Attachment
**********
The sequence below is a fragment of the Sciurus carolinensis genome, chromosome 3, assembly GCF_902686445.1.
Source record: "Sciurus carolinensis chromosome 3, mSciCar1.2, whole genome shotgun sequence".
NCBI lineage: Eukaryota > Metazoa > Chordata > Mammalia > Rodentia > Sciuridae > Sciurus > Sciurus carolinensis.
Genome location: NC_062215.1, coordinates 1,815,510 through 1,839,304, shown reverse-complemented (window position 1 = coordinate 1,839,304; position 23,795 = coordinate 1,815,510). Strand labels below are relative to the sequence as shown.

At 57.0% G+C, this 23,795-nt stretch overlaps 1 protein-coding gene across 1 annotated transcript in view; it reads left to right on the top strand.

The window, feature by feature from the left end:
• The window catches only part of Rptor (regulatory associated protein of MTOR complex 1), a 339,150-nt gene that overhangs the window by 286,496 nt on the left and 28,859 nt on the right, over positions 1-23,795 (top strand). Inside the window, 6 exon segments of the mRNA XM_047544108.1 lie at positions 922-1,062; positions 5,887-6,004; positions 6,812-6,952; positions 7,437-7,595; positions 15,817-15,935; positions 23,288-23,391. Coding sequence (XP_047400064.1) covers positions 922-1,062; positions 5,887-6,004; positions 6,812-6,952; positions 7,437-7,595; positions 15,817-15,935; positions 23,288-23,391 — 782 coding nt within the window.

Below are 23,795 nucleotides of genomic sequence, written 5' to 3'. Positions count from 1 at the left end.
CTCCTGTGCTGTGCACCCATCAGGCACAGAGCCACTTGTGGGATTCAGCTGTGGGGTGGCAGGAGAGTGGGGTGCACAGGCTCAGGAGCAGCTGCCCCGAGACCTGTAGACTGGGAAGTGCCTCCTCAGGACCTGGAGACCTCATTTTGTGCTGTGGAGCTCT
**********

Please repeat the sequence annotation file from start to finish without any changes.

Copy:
The sequence below is a fragment of the Sciurus carolinensis genome, chromosome 3, assembly GCF_902686445.1.
Source record: "Sciurus carolinensis chromosome 3, mSciCar1.2, whole genome shotgun sequence".
NCBI lineage: Eukaryota > Metazoa > Chordata > Mammalia > Rodentia > Sciuridae > Sciurus > Sciurus carolinensis.
Genome location: NC_062215.1, coordinates 1,815,510 through 1,839,304, shown reverse-complemented (window position 1 = coordinate 1,839,304; position 23,795 = coordinate 1,815,510). Strand labels below are relative to the sequence as shown.

At 57.0% G+C, this 23,795-nt stretch overlaps 1 protein-coding gene across 1 annotated transcript in view; it reads left to right on the top strand.

The window, feature by feature from the left end:
• The window catches only part of Rptor (regulatory associated protein of MTOR complex 1), a 339,150-nt gene that overhangs the window by 286,496 nt on the left and 28,859 nt on the right, over positions 1-23,795 (top strand). Inside the window, 6 exon segments of the mRNA XM_047544108.1 lie at positions 922-1,062; positions 5,887-6,004; positions 6,812-6,952; positions 7,437-7,595; positions 15,817-15,935; positions 23,288-23,391. Coding sequence (XP_047400064.1) covers positions 922-1,062; positions 5,887-6,004; positions 6,812-6,952; positions 7,437-7,595; positions 15,817-15,935; positions 23,288-23,391 — 782 coding nt within the window.

Below are 23,795 nucleotides of genomic sequence, written 5' to 3'. Positions count from 1 at the left end.
CTCCTGTGCTGTGCACCCATCAGGCACAGAGCCACTTGTGGGATTCAGCTGTGGGGTGGCAGGAGAGTGGGGTGCACAGGCTCAGGAGCAGCTGCCCCGAGACCTGTAGACTGGGAAGTGCCTCCTCAGGACCTGGAGACCTCATTTTGTGCTGTGGAGCTCT